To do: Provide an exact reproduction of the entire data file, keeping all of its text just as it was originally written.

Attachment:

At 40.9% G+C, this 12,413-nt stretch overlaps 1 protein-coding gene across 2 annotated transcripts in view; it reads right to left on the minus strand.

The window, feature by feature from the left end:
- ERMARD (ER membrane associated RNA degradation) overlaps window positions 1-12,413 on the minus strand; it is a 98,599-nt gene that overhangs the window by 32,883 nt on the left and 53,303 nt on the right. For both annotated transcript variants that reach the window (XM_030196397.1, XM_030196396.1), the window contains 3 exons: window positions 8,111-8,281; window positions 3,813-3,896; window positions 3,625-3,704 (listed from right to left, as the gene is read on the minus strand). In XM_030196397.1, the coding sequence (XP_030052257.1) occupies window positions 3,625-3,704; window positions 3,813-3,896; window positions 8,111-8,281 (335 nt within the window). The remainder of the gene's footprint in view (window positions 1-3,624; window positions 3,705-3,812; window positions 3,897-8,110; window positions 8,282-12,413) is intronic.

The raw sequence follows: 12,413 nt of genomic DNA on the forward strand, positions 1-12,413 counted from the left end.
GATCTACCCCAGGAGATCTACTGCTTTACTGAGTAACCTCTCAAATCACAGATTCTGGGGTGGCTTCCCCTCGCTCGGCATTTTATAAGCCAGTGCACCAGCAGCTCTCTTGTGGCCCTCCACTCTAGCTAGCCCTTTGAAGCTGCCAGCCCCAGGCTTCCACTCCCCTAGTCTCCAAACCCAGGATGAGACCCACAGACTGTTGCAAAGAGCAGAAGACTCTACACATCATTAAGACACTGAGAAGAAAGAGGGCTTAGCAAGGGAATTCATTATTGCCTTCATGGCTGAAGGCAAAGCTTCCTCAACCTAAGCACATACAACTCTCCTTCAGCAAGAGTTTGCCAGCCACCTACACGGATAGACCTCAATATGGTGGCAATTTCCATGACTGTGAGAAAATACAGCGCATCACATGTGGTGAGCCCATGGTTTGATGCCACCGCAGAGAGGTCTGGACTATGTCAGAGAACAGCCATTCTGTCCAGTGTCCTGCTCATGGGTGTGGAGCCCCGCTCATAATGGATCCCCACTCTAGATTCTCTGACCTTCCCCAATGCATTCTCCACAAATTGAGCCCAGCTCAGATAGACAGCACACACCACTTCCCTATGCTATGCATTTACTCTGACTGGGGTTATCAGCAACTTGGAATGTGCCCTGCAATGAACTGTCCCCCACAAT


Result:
At 40.9% G+C, this 12,413-nt stretch overlaps 1 protein-coding gene across 2 annotated transcripts in view; it reads right to left on the minus strand.

The window, feature by feature from the left end:
- ERMARD (ER membrane associated RNA degradation) overlaps window positions 1-12,413 on the minus strand; it is a 98,599-nt gene that overhangs the window by 32,883 nt on the left and 53,303 nt on the right. For both annotated transcript variants that reach the window (XM_030196397.1, XM_030196396.1), the window contains 3 exons: window positions 8,111-8,281; window positions 3,813-3,896; window positions 3,625-3,704 (listed from right to left, as the gene is read on the minus strand). In XM_030196397.1, the coding sequence (XP_030052257.1) occupies window positions 3,625-3,704; window positions 3,813-3,896; window positions 8,111-8,281 (335 nt within the window). The remainder of the gene's footprint in view (window positions 1-3,624; window positions 3,705-3,812; window positions 3,897-8,110; window positions 8,282-12,413) is intronic.

The raw sequence follows: 12,413 nt of genomic DNA on the forward strand, positions 1-12,413 counted from the left end.
GATCTACCCCAGGAGATCTACTGCTTTACTGAGTAACCTCTCAAATCACAGATTCTGGGGTGGCTTCCCCTCGCTCGGCATTTTATAAGCCAGTGCACCAGCAGCTCTCTTGTGGCCCTCCACTCTAGCTAGCCCTTTGAAGCTGCCAGCCCCAGGCTTCCACTCCCCTAGTCTCCAAACCCAGGATGAGACCCACAGACTGTTGCAAAGAGCAGAAGACTCTACACATCATTAAGACACTGAGAAGAAAGAGGGCTTAGCAAGGGAATTCATTATTGCCTTCATGGCTGAAGGCAAAGCTTCCTCAACCTAAGCACATACAACTCTCCTTCAGCAAGAGTTTGCCAGCCACCTACACGGATAGACCTCAATATGGTGGCAATTTCCATGACTGTGAGAAAATACAGCGCATCACATGTGGTGAGCCCATGGTTTGATGCCACCGCAGAGAGGTCTGGACTATGTCAGAGAACAGCCATTCTGTCCAGTGTCCTGCTCATGGGTGTGGAGCCCCGCTCATAATGGATCCCCACTCTAGATTCTCTGACCTTCCCCAATGCATTCTCCACAAATTGAGCCCAGCTCAGATAGACAGCACACACCACTTCCCTATGCTATGCATTTACTCTGACTGGGGTTATCAGCAACTTGGAATGTGCCCTGCAATGAACTGTCCCCCACAAT